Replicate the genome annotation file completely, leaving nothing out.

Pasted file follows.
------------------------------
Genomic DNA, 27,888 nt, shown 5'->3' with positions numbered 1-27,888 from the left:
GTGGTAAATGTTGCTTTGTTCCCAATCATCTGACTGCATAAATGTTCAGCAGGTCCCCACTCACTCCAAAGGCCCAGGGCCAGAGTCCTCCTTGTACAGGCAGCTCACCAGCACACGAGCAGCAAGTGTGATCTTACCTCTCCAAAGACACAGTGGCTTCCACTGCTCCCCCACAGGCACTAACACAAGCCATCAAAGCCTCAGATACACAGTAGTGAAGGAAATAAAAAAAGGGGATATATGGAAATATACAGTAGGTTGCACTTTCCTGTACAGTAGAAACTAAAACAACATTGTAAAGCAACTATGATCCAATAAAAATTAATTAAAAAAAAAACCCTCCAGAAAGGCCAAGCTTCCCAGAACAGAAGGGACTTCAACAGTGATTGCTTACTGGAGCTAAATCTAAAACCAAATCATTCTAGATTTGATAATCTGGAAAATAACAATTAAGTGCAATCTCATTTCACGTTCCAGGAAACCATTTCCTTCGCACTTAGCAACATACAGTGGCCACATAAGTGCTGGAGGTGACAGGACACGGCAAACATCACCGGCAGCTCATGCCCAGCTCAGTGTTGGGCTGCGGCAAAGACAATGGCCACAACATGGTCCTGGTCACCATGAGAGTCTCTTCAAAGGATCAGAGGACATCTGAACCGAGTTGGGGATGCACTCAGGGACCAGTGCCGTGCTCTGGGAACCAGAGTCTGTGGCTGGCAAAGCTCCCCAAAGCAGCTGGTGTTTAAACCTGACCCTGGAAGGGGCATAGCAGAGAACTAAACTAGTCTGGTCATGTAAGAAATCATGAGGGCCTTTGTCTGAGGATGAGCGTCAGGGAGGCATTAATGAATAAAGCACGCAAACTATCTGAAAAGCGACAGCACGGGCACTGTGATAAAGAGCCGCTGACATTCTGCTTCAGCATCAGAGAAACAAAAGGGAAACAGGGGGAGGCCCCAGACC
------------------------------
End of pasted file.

Genomic DNA, 27,888 nt, shown 5'->3' with positions numbered 1-27,888 from the left:
GTGGTAAATGTTGCTTTGTTCCCAATCATCTGACTGCATAAATGTTCAGCAGGTCCCCACTCACTCCAAAGGCCCAGGGCCAGAGTCCTCCTTGTACAGGCAGCTCACCAGCACACGAGCAGCAAGTGTGATCTTACCTCTCCAAAGACACAGTGGCTTCCACTGCTCCCCCACAGGCACTAACACAAGCCATCAAAGCCTCAGATACACAGTAGTGAAGGAAATAAAAAAAGGGGATATATGGAAATATACAGTAGGTTGCACTTTCCTGTACAGTAGAAACTAAAACAACATTGTAAAGCAACTATGATCCAATAAAAATTAATTAAAAAAAAAACCCTCCAGAAAGGCCAAGCTTCCCAGAACAGAAGGGACTTCAACAGTGATTGCTTACTGGAGCTAAATCTAAAACCAAATCATTCTAGATTTGATAATCTGGAAAATAACAATTAAGTGCAATCTCATTTCACGTTCCAGGAAACCATTTCCTTCGCACTTAGCAACATACAGTGGCCACATAAGTGCTGGAGGTGACAGGACACGGCAAACATCACCGGCAGCTCATGCCCAGCTCAGTGTTGGGCTGCGGCAAAGACAATGGCCACAACATGGTCCTGGTCACCATGAGAGTCTCTTCAAAGGATCAGAGGACATCTGAACCGAGTTGGGGATGCACTCAGGGACCAGTGCCGTGCTCTGGGAACCAGAGTCTGTGGCTGGCAAAGCTCCCCAAAGCAGCTGGTGTTTAAACCTGACCCTGGAAGGGGCATAGCAGAGAACTAAACTAGTCTGGTCATGTAAGAAATCATGAGGGCCTTTGTCTGAGGATGAGCGTCAGGGAGGCATTAATGAATAAAGCACGCAAACTATCTGAAAAGCGACAGCACGGGCACTGTGATAAAGAGCCGCTGACATTCTGCTTCAGCATCAGAGAAACAAAAGGGAAACAGGGGGAGGCCCCAGACC